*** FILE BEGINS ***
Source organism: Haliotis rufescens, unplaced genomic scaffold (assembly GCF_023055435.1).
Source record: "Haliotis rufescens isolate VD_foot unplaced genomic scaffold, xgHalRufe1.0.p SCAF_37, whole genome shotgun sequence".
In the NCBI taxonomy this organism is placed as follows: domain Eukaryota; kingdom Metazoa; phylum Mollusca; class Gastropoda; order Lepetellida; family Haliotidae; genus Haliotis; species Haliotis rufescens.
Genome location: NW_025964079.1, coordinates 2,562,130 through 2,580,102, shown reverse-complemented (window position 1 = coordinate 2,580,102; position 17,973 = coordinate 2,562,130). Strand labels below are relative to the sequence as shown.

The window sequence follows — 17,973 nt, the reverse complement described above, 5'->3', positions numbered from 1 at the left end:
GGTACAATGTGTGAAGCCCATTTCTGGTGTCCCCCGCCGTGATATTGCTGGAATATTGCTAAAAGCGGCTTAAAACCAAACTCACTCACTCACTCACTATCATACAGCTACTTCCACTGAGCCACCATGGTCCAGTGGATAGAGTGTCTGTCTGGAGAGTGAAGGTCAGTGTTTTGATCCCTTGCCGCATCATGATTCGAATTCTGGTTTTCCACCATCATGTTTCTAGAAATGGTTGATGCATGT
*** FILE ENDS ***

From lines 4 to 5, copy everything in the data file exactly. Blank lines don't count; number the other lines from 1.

Genome location: NW_025964079.1, coordinates 2,562,130 through 2,580,102, shown reverse-complemented (window position 1 = coordinate 2,580,102; position 17,973 = coordinate 2,562,130). Strand labels below are relative to the sequence as shown.

The window sequence follows — 17,973 nt, the reverse complement described above, 5'->3', positions numbered from 1 at the left end: